Snapchat is finally bringing a Snap Camera to Windows 10 and MacOS. Not at all similar to the iOS and Android counterpart, Snap’s new app is all about integrating custom lenses with other video conferencing and social desktop apps like Twitch, YouTube, Skype, and Zoom.
The new Snap Camera app is available as a free download and is designed so that it runs in the background of MacOS and Windows as a camera output. Once selected, one of the “thousands” of lenses from the Snap Camera can virtually be worn while streaming or recording videos.
A gallery of lenses is also available inside the app, and can be searched by keyword or saved as a favorite for later use on other Mac or PC apps.
“Today, we are excited to introduce Snap Camera, a free application designed for desktop that invites anyone to experience the fun of Lenses while using their computer,” the Snapchat team said.
It is not required to have a main Snapchat account to download the app, and there is no login as part of the install process. Another integration is also available where Twitch viewers and broadcasters can unlock special Snap Camera lenses in broadcasts through the scanning of QR codes. Examples of those lenses include faces from the characters of League of Legends and PlayerUnknown’s Battlegrounds.
The Snap Camera app was first announced during the annual TwitchCon conference, as noted by The Verge. According to Eitan Pilipski, Snap’s head of camera platform, the app is designed for creators.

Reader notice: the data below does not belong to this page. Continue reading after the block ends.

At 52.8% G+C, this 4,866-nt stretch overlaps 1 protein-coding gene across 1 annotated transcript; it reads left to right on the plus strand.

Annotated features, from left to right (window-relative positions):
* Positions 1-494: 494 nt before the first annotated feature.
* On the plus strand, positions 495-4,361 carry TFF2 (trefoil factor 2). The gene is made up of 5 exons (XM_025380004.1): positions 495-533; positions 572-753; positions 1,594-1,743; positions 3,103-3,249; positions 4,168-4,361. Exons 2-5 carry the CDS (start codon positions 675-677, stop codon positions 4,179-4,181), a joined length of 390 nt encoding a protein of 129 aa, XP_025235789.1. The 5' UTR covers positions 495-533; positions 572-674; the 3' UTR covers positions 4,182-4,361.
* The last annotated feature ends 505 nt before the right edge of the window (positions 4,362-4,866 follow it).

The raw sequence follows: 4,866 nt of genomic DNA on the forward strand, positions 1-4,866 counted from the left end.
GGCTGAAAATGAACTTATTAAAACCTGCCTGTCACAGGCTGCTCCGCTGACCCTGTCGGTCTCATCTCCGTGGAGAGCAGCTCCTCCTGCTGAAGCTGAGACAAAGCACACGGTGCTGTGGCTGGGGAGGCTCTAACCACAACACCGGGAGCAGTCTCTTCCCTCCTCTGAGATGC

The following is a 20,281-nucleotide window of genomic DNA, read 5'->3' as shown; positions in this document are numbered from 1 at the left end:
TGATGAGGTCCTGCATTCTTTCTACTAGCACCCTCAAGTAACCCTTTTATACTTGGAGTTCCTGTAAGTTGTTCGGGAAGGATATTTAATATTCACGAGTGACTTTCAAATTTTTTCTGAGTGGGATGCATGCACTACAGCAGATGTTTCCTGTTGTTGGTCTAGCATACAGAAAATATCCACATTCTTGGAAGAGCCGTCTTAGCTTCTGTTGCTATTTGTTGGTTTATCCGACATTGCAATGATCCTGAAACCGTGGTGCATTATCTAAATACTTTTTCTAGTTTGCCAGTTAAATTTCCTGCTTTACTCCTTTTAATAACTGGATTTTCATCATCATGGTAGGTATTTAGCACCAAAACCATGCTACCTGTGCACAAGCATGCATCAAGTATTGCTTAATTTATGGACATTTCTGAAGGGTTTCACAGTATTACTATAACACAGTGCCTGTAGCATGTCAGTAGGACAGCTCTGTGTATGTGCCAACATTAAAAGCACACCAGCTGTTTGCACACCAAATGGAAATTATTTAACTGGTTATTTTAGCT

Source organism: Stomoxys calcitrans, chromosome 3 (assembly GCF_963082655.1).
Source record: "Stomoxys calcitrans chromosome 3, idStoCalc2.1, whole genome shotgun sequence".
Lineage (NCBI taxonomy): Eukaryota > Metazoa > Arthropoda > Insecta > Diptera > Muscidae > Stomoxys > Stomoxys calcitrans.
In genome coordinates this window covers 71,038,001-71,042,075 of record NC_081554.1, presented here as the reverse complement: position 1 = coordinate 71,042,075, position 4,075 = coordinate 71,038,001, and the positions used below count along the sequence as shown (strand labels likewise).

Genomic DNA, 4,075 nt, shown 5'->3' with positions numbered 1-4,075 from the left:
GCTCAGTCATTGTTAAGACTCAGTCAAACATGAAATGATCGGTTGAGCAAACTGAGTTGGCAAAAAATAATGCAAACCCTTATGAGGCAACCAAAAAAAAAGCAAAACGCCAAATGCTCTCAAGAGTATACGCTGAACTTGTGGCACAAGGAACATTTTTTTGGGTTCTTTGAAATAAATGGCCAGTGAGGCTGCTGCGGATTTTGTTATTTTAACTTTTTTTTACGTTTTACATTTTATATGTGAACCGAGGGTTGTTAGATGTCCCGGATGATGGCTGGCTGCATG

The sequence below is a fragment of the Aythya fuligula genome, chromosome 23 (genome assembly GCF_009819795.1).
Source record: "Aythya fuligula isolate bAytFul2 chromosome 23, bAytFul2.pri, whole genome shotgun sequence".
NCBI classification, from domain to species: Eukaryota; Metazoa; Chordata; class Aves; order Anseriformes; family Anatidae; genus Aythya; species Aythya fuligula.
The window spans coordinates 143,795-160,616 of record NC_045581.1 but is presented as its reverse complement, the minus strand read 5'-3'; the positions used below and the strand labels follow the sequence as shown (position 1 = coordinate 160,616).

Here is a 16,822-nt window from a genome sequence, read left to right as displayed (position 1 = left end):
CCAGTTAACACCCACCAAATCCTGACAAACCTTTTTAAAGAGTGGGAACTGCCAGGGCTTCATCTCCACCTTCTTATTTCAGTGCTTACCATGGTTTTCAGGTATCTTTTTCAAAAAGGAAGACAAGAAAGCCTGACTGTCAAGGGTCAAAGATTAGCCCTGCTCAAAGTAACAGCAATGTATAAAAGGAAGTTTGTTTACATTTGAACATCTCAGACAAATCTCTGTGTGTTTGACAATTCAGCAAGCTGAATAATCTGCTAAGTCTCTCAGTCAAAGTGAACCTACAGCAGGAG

“We’re trying to find new distribution channels for those creators to surface their work. We think this a very unique opportunity, bringing Snapchat AR experiences to the desktop,” said Pilipski.
A full guide to using the new Snap Camera lenses is available online. Minimum system requirements include a PC or Mac with an Intel Core i3 processor clocked at least 2.5 GHz, or an AMD Phenom II clocked at 2.6Ghz, 4GB of RAM, and a screen resolution of 1,280 x 768 or higher.
Considering that Snapchat has been struggling lately, and users have been opening the app less frequently, the new app could expand its base. As noted in August, 3 million people quit the platform, primarily due to its controversial redesign.